A Hoppy Little Story

Now that we’re getting into the warmer months of the year, you’re probably starting to see pop-up beer gardens or people outside relaxing with a nice cold one. Since the beer industry has been evolving and people are enjoying craft beers more and more, there are tons of unique brews on the market. If you are not a beer connoisseur, then you may not know what gives your favorite India pale ale or summer lager its intriguing characteristics. The ingredient responsible for the bitterness and much of the aroma are the hops. There are an incredible number of different hop varieties and every single variety has its own personal profile! Some common U.S. hop varieties include Cascade, Centennial, Citra, and Nugget. But, you may be asking yourself, “what makes these hop varieties so different?” TERPENES! Terpenes are a class of organic compounds that are comprised of isoprene units and they are what give hops their unique aroma and flavor profiles. There are many different classes of terpenes, but the classes that we are interested in are the mono- and sesquiterpenes, which include limonene, humulene, pinene, myrcene, to name a few.


Limonene – http://www.chemspider.com/Chemical-Structure.20939.html

Since I have an interest in quality craft beers, I wanted to dive into a variety and look for some terpenes. Luckily for me, a friend of mine in Restek’s reference standard department grows his own hops. Thanks, Joe! When these hops were harvested last year, Joe vacuum packed me his finest Hallertau variety.

Ground Hops

The hops were added to a Blixer processor with dry ice and then ground into a very fine powder. 0.5 g of the hop powder was measured into a 50 mL QuEChERS tube (cat# 25846), followed by 10 mL of isopropanol. The mixture was vortexed for 5 seconds, then sonicated for 5 minutes, repeated three times. 1 mL of the supernatant was filtered using a 13 mm, 0.22 µm, PTFE syringe filter (cat# 26142) and added to a 20 mL headspace (HS) vial (cat# 24685). 19 mL of RO water was then added to the 20 mL HS vial, which was then capped and ready for analysis. Further sample preparation included the CTC PAL RTC rail system, where samples were analyzed via solid phase microextraction (SPME), using direct immersion (DI), with gas chromatography-mass spectrometry. A divinylbenzene (DVB) SPME-Arrow (cat# 27486) was used for this SPME Arrow-DI-GC-MS method.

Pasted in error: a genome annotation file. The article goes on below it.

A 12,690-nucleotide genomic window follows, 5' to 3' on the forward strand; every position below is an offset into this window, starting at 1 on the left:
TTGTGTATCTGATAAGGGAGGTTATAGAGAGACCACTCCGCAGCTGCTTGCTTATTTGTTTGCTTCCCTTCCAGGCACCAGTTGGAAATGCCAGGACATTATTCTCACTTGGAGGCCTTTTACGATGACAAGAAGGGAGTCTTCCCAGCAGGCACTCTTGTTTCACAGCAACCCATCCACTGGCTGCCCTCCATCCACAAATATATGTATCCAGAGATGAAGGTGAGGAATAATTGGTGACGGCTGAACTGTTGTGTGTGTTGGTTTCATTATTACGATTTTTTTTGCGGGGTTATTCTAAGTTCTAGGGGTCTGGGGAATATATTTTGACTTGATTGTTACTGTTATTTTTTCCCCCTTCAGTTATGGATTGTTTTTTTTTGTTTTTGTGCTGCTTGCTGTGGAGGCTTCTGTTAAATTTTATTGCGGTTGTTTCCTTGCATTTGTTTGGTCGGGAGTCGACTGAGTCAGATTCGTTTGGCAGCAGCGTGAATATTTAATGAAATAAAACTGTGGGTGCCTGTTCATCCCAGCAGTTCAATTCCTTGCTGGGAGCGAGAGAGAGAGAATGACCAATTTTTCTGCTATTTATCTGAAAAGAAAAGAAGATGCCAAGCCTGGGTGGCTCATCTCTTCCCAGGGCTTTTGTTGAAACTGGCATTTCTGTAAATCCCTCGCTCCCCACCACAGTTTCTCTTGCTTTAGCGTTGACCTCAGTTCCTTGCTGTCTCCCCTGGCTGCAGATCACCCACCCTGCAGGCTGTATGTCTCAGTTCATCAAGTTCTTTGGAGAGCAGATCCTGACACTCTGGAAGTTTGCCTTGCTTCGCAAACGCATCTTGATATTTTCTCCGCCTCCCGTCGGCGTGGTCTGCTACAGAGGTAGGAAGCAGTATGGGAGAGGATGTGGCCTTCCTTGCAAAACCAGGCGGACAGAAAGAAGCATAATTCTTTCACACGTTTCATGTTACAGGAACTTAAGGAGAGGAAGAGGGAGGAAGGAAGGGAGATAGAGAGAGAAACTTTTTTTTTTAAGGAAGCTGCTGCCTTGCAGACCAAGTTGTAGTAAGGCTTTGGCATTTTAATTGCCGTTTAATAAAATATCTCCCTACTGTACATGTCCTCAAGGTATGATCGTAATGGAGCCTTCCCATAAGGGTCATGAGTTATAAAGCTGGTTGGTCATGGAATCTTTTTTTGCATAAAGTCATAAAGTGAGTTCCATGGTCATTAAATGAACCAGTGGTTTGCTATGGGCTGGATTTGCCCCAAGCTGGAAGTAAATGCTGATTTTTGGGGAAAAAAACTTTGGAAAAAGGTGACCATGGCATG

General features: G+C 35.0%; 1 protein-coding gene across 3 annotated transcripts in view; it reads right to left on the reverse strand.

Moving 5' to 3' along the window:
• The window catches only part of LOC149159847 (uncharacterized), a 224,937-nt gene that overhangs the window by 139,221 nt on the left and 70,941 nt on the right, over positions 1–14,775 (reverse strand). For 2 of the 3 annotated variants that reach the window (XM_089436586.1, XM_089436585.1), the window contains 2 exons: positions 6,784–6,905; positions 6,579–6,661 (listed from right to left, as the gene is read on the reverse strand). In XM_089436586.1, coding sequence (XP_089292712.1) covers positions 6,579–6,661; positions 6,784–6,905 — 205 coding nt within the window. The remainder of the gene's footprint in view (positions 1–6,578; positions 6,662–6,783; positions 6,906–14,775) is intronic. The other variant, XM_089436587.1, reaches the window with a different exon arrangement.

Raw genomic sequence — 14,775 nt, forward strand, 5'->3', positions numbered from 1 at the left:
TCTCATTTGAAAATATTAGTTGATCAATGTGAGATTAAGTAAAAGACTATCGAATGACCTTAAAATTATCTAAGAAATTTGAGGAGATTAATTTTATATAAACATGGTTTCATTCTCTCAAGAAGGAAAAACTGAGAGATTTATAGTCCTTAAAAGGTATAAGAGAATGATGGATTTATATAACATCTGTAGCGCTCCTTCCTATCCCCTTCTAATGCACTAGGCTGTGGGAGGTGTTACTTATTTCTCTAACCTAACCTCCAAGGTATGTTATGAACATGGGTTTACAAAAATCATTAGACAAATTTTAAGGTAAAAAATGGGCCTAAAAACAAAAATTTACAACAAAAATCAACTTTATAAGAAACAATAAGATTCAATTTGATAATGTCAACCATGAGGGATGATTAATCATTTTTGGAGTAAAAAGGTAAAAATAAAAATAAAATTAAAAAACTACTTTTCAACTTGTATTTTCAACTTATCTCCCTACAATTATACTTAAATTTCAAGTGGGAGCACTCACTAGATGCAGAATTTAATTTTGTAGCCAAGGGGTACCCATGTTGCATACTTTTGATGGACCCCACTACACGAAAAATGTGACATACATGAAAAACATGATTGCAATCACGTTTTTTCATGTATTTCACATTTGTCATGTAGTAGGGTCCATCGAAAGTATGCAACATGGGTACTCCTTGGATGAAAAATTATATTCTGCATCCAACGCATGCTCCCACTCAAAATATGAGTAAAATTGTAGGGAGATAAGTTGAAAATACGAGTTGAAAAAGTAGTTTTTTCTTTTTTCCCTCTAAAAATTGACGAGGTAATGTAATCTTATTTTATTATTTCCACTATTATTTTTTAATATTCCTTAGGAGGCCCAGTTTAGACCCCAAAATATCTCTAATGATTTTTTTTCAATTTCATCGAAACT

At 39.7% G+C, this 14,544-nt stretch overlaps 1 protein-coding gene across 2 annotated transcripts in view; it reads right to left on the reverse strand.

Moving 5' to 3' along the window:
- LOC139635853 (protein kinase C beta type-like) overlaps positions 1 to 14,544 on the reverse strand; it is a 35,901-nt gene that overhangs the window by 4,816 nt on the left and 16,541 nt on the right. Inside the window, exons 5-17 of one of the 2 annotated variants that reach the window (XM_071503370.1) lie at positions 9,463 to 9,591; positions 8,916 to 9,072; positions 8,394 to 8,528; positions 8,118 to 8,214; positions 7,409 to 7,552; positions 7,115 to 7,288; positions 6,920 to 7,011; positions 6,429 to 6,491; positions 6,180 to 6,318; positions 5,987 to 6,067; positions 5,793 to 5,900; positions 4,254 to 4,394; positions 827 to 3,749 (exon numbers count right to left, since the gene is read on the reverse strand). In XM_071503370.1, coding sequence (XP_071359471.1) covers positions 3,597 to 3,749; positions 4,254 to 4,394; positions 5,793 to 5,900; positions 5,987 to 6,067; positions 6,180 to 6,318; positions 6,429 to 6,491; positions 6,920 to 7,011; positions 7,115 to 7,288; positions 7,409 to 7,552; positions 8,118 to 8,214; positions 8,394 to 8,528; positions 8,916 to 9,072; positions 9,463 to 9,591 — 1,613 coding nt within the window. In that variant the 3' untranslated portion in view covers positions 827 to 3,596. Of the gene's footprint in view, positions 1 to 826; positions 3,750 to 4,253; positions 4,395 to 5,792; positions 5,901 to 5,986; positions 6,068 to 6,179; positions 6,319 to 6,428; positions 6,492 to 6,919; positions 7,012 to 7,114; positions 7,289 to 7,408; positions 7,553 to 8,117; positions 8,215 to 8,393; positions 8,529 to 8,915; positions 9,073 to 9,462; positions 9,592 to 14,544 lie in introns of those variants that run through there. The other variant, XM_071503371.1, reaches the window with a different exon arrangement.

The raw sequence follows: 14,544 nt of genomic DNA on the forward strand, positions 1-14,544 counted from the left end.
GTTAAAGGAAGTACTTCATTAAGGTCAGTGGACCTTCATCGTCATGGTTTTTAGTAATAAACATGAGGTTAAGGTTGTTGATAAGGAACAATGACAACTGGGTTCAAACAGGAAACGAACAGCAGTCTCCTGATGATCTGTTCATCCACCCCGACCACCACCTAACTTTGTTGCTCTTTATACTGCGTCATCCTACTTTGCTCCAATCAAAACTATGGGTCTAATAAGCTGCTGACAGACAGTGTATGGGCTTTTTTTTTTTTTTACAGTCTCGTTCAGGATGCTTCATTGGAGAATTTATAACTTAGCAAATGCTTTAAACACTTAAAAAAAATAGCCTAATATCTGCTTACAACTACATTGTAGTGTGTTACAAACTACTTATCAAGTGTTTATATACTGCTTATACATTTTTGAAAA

Total Ion Chromatogram of Terpenes in Hops


Using Restek’s Terpene Mix 1 & 2 (cat# 34095 & 34096), we were setup to identify 23 different terpenes. After normalizing the responses for terpenes to 100% we were able to gather a nice breakdown of the terpene profile for Joe’s Hallertau. Using the NIST mass spectral database, we were also able to identify several other terpenes (i.e. beta-Phellandrene), but these were not added to the pie chart.



So, the next time you’re enjoying a cold one on a hot summer day, give it a good sniff to get an idea of what terpenes may be in there. Every beer has its own unique hoppy little story to tell! Cheers!


Photo courtesy of Wil Stewart

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4 Responses to “A Hoppy Little Story”

  1. Michael Jordan says:

    Good morning, do you have a column you would recommend for dimethyl sulfide analysis for wort and beer? We have been running a 30m x 0.25mm x 0.5um wax column. Is there something better out there?

  2. Colton Myers says:

    Hi Michael, thank you for reading the post! Are you currently having trouble with the wax column that you are using? Also, are there any other compounds of interest besides the dimethyl sulfide? If there are, then this could change the column phase recommendation. Thanks!

  3. Michael Jordan says:

    Colton, we were analyzing DMS and a couple other small sulfur compounds. I was thinking to use a thicker phase, 1 um vs 0.5. Unless you recommended some different.

  4. Colton Myers says:

    Hello Michael! Since your other compounds of interest are small sulfur compounds, I would recommend using a thick film Rtx-1. I would try the Rtx-1 in the 30m x 0.32 mm x 4.00µm dimension. The 1µm and 0.5µm film thicknesses are probably too thin for the compounds that you are looking at. Here is a link to a chromatogram showing the analysis of sulfur compounds on the column that I recommended: https://www.restek.com/chromatogram/view/GC_PC1271

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